|Sarah Bunch is escorted
from Judge Alan Mayberry’s courtroom following sentencing Friday afternoon for voluntary manslaughter,
arson and attempted tampering with evidence. (Aaron Carpenter/Sentinel-Tribune)
(Updated 4:18 p.m. 11-20) Sarah E. Bunch was quickly escorted from Judge Alan Mayberry’s courtroom Friday
after an emotional outburst filled with profanities after she was sentenced to the maximum of 13 years
in prison for her killing of a Northwood man Dec. 8, 2008.
The Perrysburg Township woman, now 21, was convicted Oct. 5 of voluntary manslaughter, arson and
attempted tampering with evidence following a plea agreement in the case.
In an attempt to mitigate the sentence, both Bunch and her attorney, Scott Coon, told the court she was
acting in self defense. Mayberry cited inconsistencies in her statements regarding the death of Robert
Porter due to gunshot wounds to his head inflicted by Bunch, and her subsequent setting fire to his
The judge said she received her mitigation through the plea agreement which reduced the initial charges.
Among the judge’s main concerns were conflicts in her statements which raised doubts as to her claim of
self defense. Mayberry said her statements claimed Porter was still coming at her when she fired the
second shot, yet the autopsy showed that shot was fired into the back of his head.
After repeatedly questioning her how this could be, she finally stated, “He turned his head, that’s all I
can tell you.”
Mayberry sentenced her to 10 years for the manslaughter charge, the maximum allowable, and 18 months each
on the other two charges, also the maximum. He further ordered the sentences be served consecutively to
account for the 13-year total.
After Bunch was escorted from the courtroom, her screams and profanity continued to be audible from the
At that point, some family and friends of both Bunch and her victim began verbal outbursts in the crowded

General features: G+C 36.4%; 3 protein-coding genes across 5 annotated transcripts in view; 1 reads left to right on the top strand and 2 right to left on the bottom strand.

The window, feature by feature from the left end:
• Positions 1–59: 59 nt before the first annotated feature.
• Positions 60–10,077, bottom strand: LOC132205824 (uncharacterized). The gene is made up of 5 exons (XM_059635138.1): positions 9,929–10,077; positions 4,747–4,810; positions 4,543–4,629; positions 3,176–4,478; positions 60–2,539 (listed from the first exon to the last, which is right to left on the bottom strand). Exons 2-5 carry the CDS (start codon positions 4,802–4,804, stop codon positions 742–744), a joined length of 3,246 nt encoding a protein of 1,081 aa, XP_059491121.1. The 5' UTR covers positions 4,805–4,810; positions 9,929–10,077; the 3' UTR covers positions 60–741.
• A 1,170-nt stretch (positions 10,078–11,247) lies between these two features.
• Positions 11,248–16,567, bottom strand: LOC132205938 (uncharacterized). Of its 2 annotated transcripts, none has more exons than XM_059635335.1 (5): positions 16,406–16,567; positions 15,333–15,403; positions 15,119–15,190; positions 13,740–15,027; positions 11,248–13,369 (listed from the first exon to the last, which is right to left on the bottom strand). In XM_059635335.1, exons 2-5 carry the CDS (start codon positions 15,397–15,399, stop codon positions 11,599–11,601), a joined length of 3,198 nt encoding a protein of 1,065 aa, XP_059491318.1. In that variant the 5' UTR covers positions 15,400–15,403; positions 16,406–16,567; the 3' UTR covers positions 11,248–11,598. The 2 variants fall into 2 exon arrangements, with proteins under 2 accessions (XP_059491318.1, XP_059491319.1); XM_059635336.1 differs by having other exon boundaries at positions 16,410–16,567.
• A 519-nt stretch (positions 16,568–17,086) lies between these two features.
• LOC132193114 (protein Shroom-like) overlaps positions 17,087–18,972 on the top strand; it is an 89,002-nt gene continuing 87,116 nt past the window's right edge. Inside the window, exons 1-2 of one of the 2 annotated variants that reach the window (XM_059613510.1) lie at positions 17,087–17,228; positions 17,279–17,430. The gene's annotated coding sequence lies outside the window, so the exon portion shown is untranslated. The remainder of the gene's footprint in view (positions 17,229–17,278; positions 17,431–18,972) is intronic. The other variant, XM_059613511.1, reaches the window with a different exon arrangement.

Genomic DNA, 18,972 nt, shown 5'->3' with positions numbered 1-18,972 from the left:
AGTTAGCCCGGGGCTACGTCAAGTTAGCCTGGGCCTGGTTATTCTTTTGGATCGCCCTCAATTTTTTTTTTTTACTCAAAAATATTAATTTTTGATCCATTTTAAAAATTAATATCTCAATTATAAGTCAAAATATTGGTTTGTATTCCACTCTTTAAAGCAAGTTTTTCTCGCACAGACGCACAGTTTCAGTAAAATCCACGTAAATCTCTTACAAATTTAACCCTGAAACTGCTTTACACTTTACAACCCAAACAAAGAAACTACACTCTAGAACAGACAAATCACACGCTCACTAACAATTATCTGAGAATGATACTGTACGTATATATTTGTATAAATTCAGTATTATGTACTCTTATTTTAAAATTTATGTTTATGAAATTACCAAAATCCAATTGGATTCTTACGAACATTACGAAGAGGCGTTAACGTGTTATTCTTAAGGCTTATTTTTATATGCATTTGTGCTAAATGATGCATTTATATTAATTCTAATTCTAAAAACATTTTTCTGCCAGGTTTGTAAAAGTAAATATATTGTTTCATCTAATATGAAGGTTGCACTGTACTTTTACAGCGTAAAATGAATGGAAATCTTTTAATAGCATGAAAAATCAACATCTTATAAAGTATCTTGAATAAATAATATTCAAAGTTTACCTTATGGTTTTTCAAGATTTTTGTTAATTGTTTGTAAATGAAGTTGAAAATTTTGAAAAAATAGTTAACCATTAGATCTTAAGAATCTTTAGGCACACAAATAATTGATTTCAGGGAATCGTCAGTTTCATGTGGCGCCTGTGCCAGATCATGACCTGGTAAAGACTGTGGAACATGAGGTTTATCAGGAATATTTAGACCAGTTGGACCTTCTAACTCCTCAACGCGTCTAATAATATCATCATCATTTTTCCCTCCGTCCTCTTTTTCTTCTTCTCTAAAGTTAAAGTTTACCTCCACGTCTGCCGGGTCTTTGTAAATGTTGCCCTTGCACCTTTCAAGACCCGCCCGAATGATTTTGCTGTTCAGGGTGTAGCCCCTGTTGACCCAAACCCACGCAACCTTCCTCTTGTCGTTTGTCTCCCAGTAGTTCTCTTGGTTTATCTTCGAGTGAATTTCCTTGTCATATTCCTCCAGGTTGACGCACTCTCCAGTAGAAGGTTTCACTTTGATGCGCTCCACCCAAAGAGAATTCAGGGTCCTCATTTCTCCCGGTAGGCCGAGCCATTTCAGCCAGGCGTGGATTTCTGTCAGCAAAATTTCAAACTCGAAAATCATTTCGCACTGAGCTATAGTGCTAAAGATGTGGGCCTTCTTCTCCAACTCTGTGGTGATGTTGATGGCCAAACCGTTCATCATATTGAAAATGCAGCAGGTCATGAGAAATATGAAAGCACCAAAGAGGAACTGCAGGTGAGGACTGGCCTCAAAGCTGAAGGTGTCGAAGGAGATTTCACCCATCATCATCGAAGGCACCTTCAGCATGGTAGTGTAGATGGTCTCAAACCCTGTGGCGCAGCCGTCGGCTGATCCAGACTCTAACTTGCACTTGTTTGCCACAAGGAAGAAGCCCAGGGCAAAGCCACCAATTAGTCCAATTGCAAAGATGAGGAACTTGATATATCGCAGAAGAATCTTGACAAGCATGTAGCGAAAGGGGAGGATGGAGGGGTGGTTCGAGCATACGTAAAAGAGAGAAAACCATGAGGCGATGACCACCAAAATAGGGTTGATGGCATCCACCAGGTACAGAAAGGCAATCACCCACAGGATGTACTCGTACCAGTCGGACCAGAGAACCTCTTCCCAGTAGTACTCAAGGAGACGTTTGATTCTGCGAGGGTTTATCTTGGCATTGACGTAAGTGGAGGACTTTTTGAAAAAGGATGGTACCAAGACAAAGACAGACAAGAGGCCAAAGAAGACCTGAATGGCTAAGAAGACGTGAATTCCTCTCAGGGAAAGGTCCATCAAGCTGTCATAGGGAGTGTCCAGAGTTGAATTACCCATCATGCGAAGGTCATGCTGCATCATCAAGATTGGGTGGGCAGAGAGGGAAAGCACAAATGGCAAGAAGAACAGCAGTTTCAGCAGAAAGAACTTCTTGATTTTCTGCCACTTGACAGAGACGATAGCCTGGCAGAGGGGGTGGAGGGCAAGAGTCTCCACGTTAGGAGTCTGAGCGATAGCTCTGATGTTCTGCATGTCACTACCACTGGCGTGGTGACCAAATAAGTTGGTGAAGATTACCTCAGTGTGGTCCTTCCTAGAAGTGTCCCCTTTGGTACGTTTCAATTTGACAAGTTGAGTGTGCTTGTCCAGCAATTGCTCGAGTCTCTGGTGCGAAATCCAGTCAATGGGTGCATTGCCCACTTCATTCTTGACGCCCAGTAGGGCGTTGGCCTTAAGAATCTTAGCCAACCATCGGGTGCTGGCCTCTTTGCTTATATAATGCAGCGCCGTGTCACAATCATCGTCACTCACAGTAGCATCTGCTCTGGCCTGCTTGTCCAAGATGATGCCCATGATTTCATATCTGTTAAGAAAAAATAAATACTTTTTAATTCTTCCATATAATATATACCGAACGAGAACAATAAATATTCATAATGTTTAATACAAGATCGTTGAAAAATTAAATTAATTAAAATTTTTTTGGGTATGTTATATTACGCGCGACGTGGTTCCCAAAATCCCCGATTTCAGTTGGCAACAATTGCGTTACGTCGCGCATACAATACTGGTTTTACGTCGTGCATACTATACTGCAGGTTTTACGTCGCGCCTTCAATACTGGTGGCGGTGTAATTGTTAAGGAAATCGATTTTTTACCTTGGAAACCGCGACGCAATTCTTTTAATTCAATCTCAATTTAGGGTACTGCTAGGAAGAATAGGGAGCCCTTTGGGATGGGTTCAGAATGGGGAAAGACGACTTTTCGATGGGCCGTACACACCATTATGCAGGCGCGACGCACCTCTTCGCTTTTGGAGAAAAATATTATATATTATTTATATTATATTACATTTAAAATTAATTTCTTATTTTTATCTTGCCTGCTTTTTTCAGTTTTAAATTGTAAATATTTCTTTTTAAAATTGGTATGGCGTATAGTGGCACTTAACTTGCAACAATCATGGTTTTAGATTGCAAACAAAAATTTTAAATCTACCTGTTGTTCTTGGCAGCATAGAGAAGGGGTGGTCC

Common Pleas Courtroom. The court constables quickly calmed the situation.
The sentencing began with Coon and Bunch’s statements to the court.
Bunch and Coon both indicated if not for her action, Porter may have been the one before the judge for
his actions including an alleged sexual assault of the defendant.
Coon said she did what she thought she had to in order to protect herself.
“She regrets her actions and considers what other actions she could have done,” Coon stated.
Bunch said the last 11 months “have been the worst for me, my family and the victim’s family.”
Bunch sobbed frequently during her statement claiming, “I really was a good person,” reiterating an
opening remark. “I’m not a threat to society, I’m not a murderous person.”
Calling the judge a man she does not know, she said, “you hold my future in your hands.”
Mayberry used that line in his sentencing telling Bunch, “On Dec. 8 you held your future in your hands.”
He also spoke to Bunch noting, “If I assume what you say is true, that you had to defend yourself, then
the logical thing would be to call the police immediately and tell them your story.”
Noting stolen property found in her room when executing a search warrant which contradicted another of
her statements, Mayberry told her all those things “attack your credibility.”
The judge questioned her series of actions noting the first shot, the second shot, not calling the
police, and returning a half-hour later to set fire to the evidence.
“All those are actions of someone who is guilty,” Mayberry said.
He also ordered Bunch to pay restitution of $2,494 for the arson investigation.
Assistant Wood County Prosecutor Heather Baker introduced Porter’s daughters to the court. One, who only
identified herself as Tina, read a statement to the court about her father whom she said was “dear to my
Directing her comments toward Bunch she noted that she will still have moments with her family that have
been denied to Porter’s family.
“It is in those precious moments I hope you realized how privileged you are.”
Baker told the court that Bunch was attempting to sell Porter the gun she eventually used on him.
“There was no indication her life was in danger,” Baker stated.
Noting inconsistencies and actions which did not correlate with her demeanor in court, Baker added, “She
is putting on a good act for you and the court.”
Paul Dobson, Wood County Prosecutor, after the sentence stated his office feels the maximum sentence was
appropriate despite asking for only 12 years.
He also noted some of the questions regarding evidence in the case was because of her actions in setting
fire to the crime scene.
Bunch has a 2-year-old son, whom she referred to more than once during her statement.
Bunch’s family, including her father, Walter Bunch, and others were quick to cast aspersions on the
Walter Bunch admitted his daughter “made a poor choice,” but believes she should have only received the
Though she did not have a spotless juvenile record, he said, “there was never any violence.”